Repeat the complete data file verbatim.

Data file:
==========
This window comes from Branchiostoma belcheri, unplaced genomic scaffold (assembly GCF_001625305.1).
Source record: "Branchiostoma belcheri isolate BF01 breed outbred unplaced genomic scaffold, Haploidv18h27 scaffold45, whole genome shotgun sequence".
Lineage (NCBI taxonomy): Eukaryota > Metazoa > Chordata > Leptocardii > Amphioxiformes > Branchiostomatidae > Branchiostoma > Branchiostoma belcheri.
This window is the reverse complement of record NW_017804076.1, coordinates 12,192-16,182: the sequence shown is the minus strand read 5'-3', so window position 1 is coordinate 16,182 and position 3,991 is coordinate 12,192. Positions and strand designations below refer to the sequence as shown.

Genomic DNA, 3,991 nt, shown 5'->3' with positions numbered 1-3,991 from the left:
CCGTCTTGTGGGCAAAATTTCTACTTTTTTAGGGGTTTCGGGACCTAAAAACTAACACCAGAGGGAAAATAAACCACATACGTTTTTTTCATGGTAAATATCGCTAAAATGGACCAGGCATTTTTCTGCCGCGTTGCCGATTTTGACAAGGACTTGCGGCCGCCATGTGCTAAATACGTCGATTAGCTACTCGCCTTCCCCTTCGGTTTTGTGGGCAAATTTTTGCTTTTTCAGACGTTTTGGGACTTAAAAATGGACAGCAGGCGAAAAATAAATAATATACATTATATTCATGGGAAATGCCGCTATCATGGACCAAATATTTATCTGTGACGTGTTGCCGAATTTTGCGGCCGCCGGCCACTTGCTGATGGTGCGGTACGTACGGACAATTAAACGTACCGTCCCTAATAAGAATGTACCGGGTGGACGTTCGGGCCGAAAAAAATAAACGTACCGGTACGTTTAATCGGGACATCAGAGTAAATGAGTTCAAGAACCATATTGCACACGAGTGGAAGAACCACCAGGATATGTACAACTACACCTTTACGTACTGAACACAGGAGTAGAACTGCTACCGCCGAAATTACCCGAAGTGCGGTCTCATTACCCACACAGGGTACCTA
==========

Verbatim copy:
This window comes from Branchiostoma belcheri, unplaced genomic scaffold (assembly GCF_001625305.1).
Source record: "Branchiostoma belcheri isolate BF01 breed outbred unplaced genomic scaffold, Haploidv18h27 scaffold45, whole genome shotgun sequence".
Lineage (NCBI taxonomy): Eukaryota > Metazoa > Chordata > Leptocardii > Amphioxiformes > Branchiostomatidae > Branchiostoma > Branchiostoma belcheri.
This window is the reverse complement of record NW_017804076.1, coordinates 12,192-16,182: the sequence shown is the minus strand read 5'-3', so window position 1 is coordinate 16,182 and position 3,991 is coordinate 12,192. Positions and strand designations below refer to the sequence as shown.

Genomic DNA, 3,991 nt, shown 5'->3' with positions numbered 1-3,991 from the left:
CCGTCTTGTGGGCAAAATTTCTACTTTTTTAGGGGTTTCGGGACCTAAAAACTAACACCAGAGGGAAAATAAACCACATACGTTTTTTTCATGGTAAATATCGCTAAAATGGACCAGGCATTTTTCTGCCGCGTTGCCGATTTTGACAAGGACTTGCGGCCGCCATGTGCTAAATACGTCGATTAGCTACTCGCCTTCCCCTTCGGTTTTGTGGGCAAATTTTTGCTTTTTCAGACGTTTTGGGACTTAAAAATGGACAGCAGGCGAAAAATAAATAATATACATTATATTCATGGGAAATGCCGCTATCATGGACCAAATATTTATCTGTGACGTGTTGCCGAATTTTGCGGCCGCCGGCCACTTGCTGATGGTGCGGTACGTACGGACAATTAAACGTACCGTCCCTAATAAGAATGTACCGGGTGGACGTTCGGGCCGAAAAAAATAAACGTACCGGTACGTTTAATCGGGACATCAGAGTAAATGAGTTCAAGAACCATATTGCACACGAGTGGAAGAACCACCAGGATATGTACAACTACACCTTTACGTACTGAACACAGGAGTAGAACTGCTACCGCCGAAATTACCCGAAGTGCGGTCTCATTACCCACACAGGGTACCTA